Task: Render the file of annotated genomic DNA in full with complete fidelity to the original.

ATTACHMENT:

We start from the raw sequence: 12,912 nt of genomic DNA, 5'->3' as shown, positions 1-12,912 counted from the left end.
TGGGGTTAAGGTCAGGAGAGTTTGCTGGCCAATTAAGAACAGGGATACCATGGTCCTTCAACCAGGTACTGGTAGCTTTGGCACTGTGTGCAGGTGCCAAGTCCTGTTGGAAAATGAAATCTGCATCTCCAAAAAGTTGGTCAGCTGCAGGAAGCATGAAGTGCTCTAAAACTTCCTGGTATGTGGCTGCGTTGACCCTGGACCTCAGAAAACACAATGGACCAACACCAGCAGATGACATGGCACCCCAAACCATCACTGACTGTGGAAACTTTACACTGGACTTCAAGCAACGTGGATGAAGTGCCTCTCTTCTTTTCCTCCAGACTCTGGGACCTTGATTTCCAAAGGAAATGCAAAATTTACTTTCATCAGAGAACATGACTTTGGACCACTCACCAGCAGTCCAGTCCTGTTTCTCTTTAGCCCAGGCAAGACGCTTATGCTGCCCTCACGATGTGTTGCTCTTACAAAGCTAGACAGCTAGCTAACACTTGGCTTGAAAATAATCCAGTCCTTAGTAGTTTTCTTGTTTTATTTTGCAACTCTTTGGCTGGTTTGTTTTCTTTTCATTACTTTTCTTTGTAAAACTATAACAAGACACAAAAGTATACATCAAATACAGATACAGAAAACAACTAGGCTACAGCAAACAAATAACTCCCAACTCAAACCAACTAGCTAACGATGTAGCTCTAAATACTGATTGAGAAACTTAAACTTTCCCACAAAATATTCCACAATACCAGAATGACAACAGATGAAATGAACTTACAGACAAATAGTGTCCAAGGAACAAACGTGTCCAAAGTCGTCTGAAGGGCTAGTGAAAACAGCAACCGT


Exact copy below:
We start from the raw sequence: 12,912 nt of genomic DNA, 5'->3' as shown, positions 1-12,912 counted from the left end.
TGGGGTTAAGGTCAGGAGAGTTTGCTGGCCAATTAAGAACAGGGATACCATGGTCCTTCAACCAGGTACTGGTAGCTTTGGCACTGTGTGCAGGTGCCAAGTCCTGTTGGAAAATGAAATCTGCATCTCCAAAAAGTTGGTCAGCTGCAGGAAGCATGAAGTGCTCTAAAACTTCCTGGTATGTGGCTGCGTTGACCCTGGACCTCAGAAAACACAATGGACCAACACCAGCAGATGACATGGCACCCCAAACCATCACTGACTGTGGAAACTTTACACTGGACTTCAAGCAACGTGGATGAAGTGCCTCTCTTCTTTTCCTCCAGACTCTGGGACCTTGATTTCCAAAGGAAATGCAAAATTTACTTTCATCAGAGAACATGACTTTGGACCACTCACCAGCAGTCCAGTCCTGTTTCTCTTTAGCCCAGGCAAGACGCTTATGCTGCCCTCACGATGTGTTGCTCTTACAAAGCTAGACAGCTAGCTAACACTTGGCTTGAAAATAATCCAGTCCTTAGTAGTTTTCTTGTTTTATTTTGCAACTCTTTGGCTGGTTTGTTTTCTTTTCATTACTTTTCTTTGTAAAACTATAACAAGACACAAAAGTATACATCAAATACAGATACAGAAAACAACTAGGCTACAGCAAACAAATAACTCCCAACTCAAACCAACTAGCTAACGATGTAGCTCTAAATACTGATTGAGAAACTTAAACTTTCCCACAAAATATTCCACAATACCAGAATGACAACAGATGAAATGAACTTACAGACAAATAGTGTCCAAGGAACAAACGTGTCCAAAGTCGTCTGAAGGGCTAGTGAAAACAGCAACCGT